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The Replacement

by Paul Combs about a year ago in literature
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A Short Story

The Replacement
Photo by Beth Jnr on Unsplash

I had not seen Jennifer all day, which was a relief. Lately she had been showing up in the most unexpected places — the grocery store, the gym, the ESL class I taught on Wednesday nights — and at the most inopportune times. The end of our relationship had gone quite badly, especially after she learned about Heather.

In an effort to move on with things I had removed nearly every trace of her from my place: every sketch, every note, every word. In essence she existed now only in my memory. But she would not go quietly.

I entered the empty apartment and flipped on the living room light. I knew immediately that she was there; worse still, so was Heather. This had zero chance of ending well.

Staring at the two of them (I didn’t even bother asking how they got in), I marveled at how totally different they were. Jenny was dignified, almost regal in her bearing. She was tall and reserved and beautiful. On this last point perhaps they were not so different. Heather was 15 years younger, with spiked raven hair, multiple piercings and even more tattoos. Yet this enhanced, rather than diminished, the beauty of her alabaster skin and green eyes. Looking at them side-by-side though, I knew I had made the right choice.

Jennifer sat rod-straight on a kitchen chair while Heather lounged in my recliner. She seemed completely unperturbed by Jennifer’s presence, fully comfortable in her new role.

“I cannot believe you actually think you can get rid of me so easily,” Jennifer spat at me without so much as a greeting first. “And for her?”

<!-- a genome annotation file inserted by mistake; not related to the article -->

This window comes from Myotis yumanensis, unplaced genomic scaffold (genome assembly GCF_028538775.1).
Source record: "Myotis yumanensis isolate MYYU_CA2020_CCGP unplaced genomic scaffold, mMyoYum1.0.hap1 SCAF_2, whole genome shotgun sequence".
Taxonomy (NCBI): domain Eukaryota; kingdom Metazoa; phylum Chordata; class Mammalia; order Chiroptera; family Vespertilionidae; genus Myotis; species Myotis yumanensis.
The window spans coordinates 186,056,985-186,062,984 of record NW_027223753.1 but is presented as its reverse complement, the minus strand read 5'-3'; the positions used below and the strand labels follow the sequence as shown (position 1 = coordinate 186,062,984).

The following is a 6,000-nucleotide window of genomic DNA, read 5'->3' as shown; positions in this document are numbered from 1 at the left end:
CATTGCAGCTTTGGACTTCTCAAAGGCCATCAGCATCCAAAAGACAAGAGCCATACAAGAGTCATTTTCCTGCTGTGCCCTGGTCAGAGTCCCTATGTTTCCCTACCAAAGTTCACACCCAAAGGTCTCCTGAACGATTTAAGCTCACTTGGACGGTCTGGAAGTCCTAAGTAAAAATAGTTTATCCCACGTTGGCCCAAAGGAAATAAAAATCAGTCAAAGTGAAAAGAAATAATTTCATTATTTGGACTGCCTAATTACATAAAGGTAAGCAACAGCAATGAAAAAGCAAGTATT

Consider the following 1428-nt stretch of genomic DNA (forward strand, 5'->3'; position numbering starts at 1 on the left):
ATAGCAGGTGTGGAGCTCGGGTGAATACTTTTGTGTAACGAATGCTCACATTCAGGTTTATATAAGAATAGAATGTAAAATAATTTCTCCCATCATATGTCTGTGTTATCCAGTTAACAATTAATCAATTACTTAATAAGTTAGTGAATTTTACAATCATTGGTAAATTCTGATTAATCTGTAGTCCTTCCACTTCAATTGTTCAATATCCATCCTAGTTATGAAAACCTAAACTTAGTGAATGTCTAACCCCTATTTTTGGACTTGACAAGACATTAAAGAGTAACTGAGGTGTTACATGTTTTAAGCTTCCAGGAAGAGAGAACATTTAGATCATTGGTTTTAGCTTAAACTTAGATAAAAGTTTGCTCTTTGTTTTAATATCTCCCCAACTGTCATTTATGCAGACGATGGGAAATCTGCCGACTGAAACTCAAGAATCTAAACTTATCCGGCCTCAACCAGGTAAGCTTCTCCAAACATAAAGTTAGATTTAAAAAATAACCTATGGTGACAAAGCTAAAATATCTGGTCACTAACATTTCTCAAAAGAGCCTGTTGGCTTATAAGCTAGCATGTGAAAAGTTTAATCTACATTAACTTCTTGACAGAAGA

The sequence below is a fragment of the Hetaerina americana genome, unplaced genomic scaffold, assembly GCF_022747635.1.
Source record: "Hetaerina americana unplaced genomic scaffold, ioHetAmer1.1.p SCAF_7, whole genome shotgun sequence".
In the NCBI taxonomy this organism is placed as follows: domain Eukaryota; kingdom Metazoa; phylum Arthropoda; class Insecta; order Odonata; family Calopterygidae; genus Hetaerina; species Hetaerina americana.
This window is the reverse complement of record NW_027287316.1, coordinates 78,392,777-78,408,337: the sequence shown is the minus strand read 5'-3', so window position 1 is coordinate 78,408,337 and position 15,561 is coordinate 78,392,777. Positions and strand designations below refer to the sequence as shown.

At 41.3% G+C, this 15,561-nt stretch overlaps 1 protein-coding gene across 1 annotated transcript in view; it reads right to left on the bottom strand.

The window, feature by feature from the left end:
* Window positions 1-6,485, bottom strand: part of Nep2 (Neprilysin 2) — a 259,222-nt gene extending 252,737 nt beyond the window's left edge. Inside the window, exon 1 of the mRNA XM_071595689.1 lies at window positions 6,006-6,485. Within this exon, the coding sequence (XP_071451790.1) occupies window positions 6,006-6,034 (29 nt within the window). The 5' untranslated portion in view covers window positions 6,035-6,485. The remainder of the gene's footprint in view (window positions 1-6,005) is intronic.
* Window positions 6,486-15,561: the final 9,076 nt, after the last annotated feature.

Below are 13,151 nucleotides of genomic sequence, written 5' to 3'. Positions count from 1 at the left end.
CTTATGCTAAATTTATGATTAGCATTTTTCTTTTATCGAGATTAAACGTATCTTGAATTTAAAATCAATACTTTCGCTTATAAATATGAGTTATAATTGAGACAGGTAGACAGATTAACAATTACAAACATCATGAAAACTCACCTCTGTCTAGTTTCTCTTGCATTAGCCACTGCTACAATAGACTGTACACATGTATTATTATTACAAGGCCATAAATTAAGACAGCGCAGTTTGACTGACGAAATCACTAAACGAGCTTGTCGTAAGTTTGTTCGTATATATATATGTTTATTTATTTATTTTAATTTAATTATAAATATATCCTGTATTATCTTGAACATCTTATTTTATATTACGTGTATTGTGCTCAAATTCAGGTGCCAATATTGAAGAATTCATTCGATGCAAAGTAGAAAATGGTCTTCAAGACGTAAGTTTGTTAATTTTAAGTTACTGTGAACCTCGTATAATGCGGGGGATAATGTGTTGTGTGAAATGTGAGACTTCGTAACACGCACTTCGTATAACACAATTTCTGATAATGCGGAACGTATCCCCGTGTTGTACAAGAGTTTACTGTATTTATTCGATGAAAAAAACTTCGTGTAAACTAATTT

She motioned toward Heather and rolled her eyes. Heather simply shrugged and studied the black polish on her nails as if it were some sort of archaeological find.

“I think dark purple would look better,” she said, placing the fingers of her left hand against her black Rage Against the Machine T-shirt for comparison.

Jennifer gave me a look that fell somewhere between imploring and disgust. Then she attempted to cry, but it was so out of character for her that she gave up after a few minutes. Her glare returned.

“She is such a one-layer onion,” Jennifer continued. “She will bore you to death. She’ll bore everyone to death.” Heather sat up at this; Jennifer had finally gotten her attention.

“Boring?” she repeated. “One-layer onion? I am so much more interesting than you could ever be, ice queen. Especially in bed, I imagine.”

“They say practice makes perfect,” Jennifer snarled. “I would think doing the drummers from every punk band in the state counts as practice.”

“So clever,” Heather replied, remaining alarmingly calm. “With wit like that it’s hard to believe you think that books only come in the CliffsNotes version.”

“Like reading all those books has made you so very classy,” Jennifer retorted. “I suppose you have to do something during the hours you spend in the tattoo artist’s chair.”

I hated it when they fought like this, because I hated taking sides. They should never have been in the same room together anyway. Surely there was a way to correct this, some way to settle it once and for all. What had I missed?

“At least I have a real job,” Heather taunted as the fight escalated. “Not some scam charity where all you do is beg people for money for obscure causes no one understands.”

“Right,” Jennifer replied sarcastically. “Like putting books on shelves is so challenging.”

This went on for a while, as if I wasn’t even in the room. Then I had an idea: there was once last place that Jennifer had a foothold. Maybe getting rid of that…

I walked over to my desk and switched on my laptop. I pulled up the Word file that I had been working on but was only halfway through. I clicked Edit, then Replace, then typed “Jennifer” in the Find What field and “Heather” in the Replace With field. Then I clicked Replace All.